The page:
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6 Modernization of the Complex Most of the physical plant of the nuclear weapons complex is, in a word, old; many of the processes employed, generally dating from the 1940s and 1950s, are old-fashioned. Consequently, opportunities and challenges—exist not only for refurbishing the plant but also for introducing alternative processes that could improve overall efficiency and facilitate the attainment of health, safety, environmental, and production goals. In this chapter, we review selected modernization issues and describe some technological opportunities for improving current and future operations, including remediation of existing waste sites. We recognize, however, that modernization explants and methods costs money. Decisions to decommission existing buildings, to build new production facilities, to rebuild existing ones or to take advantage of new technologies must take account of the benefits to be gained for the costs incurred, including opportunity costs. THE DOE MODERNIZATION REPORT At the request of Congress, DOE (1988) prepared a report on the modernization of the complex, projecting its configuration to the year 2010. Congress asked that the study consider '`. . . the overall size, productive capacity, technology base, and investment strategy necessary to support long-term national security objectives." The DOE study emphasizes that the mission of the complex is to supply the DOD stockpile requirements and, at the same time, to maintain technological superiority and comply with health, safety, and environmental requirements. The Department 81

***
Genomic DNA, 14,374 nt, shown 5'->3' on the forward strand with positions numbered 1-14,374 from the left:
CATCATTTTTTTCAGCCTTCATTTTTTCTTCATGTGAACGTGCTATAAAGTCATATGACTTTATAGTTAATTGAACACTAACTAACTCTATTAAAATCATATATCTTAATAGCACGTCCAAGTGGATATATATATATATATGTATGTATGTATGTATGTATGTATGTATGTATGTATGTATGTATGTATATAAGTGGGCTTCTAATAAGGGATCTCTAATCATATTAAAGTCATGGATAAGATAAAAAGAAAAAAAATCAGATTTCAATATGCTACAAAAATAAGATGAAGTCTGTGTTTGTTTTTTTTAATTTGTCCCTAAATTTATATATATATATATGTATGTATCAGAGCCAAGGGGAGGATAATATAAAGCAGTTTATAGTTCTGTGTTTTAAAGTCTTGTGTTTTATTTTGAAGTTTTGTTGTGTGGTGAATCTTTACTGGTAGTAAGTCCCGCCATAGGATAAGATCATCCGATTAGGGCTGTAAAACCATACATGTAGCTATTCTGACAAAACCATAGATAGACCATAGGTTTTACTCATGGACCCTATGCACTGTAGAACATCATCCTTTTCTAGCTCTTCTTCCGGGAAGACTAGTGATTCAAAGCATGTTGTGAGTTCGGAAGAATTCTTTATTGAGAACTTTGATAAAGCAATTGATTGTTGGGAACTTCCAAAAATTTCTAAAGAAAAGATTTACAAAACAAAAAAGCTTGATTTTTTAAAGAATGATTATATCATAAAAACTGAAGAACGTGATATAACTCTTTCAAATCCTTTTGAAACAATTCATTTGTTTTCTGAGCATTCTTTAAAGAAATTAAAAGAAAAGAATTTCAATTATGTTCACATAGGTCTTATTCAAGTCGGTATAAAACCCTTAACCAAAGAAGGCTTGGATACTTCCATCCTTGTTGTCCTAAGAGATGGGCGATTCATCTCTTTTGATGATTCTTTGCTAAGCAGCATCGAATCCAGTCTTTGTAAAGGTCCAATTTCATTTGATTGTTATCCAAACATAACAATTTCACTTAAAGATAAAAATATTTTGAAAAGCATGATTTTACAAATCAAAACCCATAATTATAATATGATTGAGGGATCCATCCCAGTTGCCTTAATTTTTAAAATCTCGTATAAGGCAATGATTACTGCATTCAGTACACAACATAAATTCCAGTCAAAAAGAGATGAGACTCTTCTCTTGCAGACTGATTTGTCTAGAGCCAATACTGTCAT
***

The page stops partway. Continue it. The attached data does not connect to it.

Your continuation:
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82 THE NUCLEAR WEAPONS COMPLEX also considers flexibility in the production capability of the complex to be another important requirement. The Department's report, while not necessarily adopted as guidance by the current administration, is the only available planning document with a long-term focus. The report recommends changes for the complex in three categories, in order of phony (see Figure 6.1~. The first category includes acii`'iDes considered essential that must be accomplished in the near term. In this category are remediation of existing inactive waste sites, as well as compliance with applicable regulations at currently active waste disposal sites, refurbishment of plutonium recovery capacity in Building 371 at the Rocky Flats Plant, construction of new production reactors and processing facilities at the SRS and INEL, and construction of an SIS facility at DUEL for the enrichment of fuel-grade plutonium into weapons-grade plutonium. The second category~eemed essential but not urgent includes upgrading facilities for processing virgin plutonium at SRS; upgrading the Y-12 Plant facilities for processing uraniums; upgrading, renovating, and modernizing facilities and laboratories throughout the complex; and establishing facilities at SRS, INEL, and the Hanford Nuclear Reservation for vitrifying mixed hazardous and radioactive wastes for eventual permanent storage. The third priority includes objectives considered optimal for the future, although their phasing would have to depend on the availability of funds. This category includes permanently closing the Feed Materials Production Center (FMPC) at Fernald; eliminating the weapons programs at Hanford; relocating the activities currently performed at Rocky Flats; and relocating the materials operations at the Mound Facility. Without specifically commenting on each of the proposed changes in the renovation and modernization report, we focus on two broad issues: the capacity for processing plutonium and the need for maintenance. Capacity for Processing Plutonium Most of the activities of the complex focus on the production, separation, and preparation of plutonium and tritium. Obviously, the expected future demand for the production of these materials thus must be evaluated in order to guide the modernization of the complex. Indeed, because the projection of demand provides the foundation for long-term planning, it is important that DOE and the Congress obtain the best and most objective advice that is available on this point. We have no special information or expertise that enables us to assess the content or future requirements that are or might be imposed by the President's Stockpile Memorandum. Nonetheless, some general observations can be made. Given a level of demand for new or refurbished weapons, the production capacity for tritium is the more problematic because tritium is a highly perishable isotope (i.e., it has a short half-life, 12.3 years). The situation is different regarding